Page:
7. maccampbells

    maccampbells Member

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    I had the same thing after sanding floors for a week. Took about a month for the nerves to repair themselves. At least I think that's what they did.
     
  8. diego

    diego Member

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    See a neurologist. A good doctor will lead you to physical therapy and exercises that you can do get rid of the numbness, before it spreads.
     
  9. prsisbest

    prsisbest Member

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    I would definitely see a doctor, and I would also recommend not sanding any more floors, leave that to the non-guitar playing set. LOL!
     
  10. pennylink

    pennylink Member

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    I've had the same problem on my fretting hand for about a year and a half. Have seen 2 neurologists and I've also tried acupuncture without much success, although I think the condition has gotten slightly better on its own. I've been told that nerves will often repair themselves, but it can take years.

    There are 3 nerves that run from the top of the spine down the shoulder and through the elbow towards the hand. One of those nerves goes to your pinky and ring finger (actually to one side of your ring finger), the other two nerves go to the remaining three fingers and the other half of the ring finger. The numbness can be caused by the nerve being restricted or pinched somewhere on its way to the hand, quite often in the elbow.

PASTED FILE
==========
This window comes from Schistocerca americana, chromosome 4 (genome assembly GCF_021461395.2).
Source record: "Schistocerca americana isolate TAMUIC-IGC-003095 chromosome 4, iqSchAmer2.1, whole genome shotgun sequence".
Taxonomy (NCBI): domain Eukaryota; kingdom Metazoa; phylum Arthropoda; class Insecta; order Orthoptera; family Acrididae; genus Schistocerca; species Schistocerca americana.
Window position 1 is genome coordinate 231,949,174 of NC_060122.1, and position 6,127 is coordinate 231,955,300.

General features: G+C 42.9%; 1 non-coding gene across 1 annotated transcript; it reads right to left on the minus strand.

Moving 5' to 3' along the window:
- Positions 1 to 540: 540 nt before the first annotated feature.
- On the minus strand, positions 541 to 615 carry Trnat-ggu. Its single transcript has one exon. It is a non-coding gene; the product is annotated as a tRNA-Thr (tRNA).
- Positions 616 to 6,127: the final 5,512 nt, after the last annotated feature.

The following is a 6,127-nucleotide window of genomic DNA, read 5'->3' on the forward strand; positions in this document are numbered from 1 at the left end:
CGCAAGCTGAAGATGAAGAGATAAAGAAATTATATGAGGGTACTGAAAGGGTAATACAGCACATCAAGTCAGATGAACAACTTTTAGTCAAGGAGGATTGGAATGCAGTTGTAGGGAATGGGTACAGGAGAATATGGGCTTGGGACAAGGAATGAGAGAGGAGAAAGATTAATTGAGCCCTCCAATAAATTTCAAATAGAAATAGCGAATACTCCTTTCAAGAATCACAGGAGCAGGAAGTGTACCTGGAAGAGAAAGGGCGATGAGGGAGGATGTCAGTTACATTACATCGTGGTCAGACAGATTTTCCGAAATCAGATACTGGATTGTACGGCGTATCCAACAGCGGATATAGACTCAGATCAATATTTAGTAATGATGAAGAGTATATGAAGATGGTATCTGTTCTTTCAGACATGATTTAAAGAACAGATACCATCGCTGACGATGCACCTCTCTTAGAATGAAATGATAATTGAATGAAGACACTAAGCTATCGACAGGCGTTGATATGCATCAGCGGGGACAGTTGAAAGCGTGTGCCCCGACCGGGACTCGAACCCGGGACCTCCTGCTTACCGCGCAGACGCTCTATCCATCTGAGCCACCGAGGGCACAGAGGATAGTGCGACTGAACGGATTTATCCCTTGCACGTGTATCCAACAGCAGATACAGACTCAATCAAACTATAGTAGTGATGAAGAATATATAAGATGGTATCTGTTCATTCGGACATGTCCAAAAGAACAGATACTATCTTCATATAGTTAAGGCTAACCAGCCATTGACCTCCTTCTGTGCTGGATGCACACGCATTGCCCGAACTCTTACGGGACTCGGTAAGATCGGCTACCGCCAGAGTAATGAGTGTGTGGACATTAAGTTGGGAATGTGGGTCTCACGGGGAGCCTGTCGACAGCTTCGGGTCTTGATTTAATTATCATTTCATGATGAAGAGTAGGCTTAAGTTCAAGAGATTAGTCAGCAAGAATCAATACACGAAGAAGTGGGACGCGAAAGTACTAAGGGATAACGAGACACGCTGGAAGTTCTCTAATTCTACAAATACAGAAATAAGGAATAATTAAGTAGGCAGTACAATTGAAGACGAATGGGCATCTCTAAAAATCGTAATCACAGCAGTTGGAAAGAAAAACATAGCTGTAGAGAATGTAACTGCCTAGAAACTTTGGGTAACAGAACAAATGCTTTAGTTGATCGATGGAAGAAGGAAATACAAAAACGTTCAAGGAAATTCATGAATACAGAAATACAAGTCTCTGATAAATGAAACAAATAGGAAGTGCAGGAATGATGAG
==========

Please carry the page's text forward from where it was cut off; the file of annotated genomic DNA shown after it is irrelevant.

At first I found it made playing very awkward, but with perseverance I seem to have gotten used to it. Whenever I get frustrated I think of Django Reinhardt and Jerry Garcia, who were both scintillating guitarists with less than perfect hands.

    In any event, I would recommend seeing a specialist, as there can be other reasons for this, and not everyone's case is the same.
     
  11. townsend

    townsend Member

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    I'm sorry you have this problem but will try to help out.

    Much of this thread is about ulnar nerve problems, and but that is not your problem. The ulnar nerve innervates the little finger and 1/2 the ring finger. It usually gets compressed at elbow (less often at wrist).

    This isn't carpal tunnel either. The median (or "carpal tunnel") nerve innervates the thumb, index, middle finger, and "the other" 1/2 of the ring finger. This problem arises from wrist.

    I assume by pointer finger you mean "index" finger (finger adjacent to thumb). The only way to explain numbness/tingling of this finger alone is to posit that the digital nerves in that finger were irritated (possibly damaged) by your aggressive sanding. (There are a series of digital nerves that run the length of the finger.)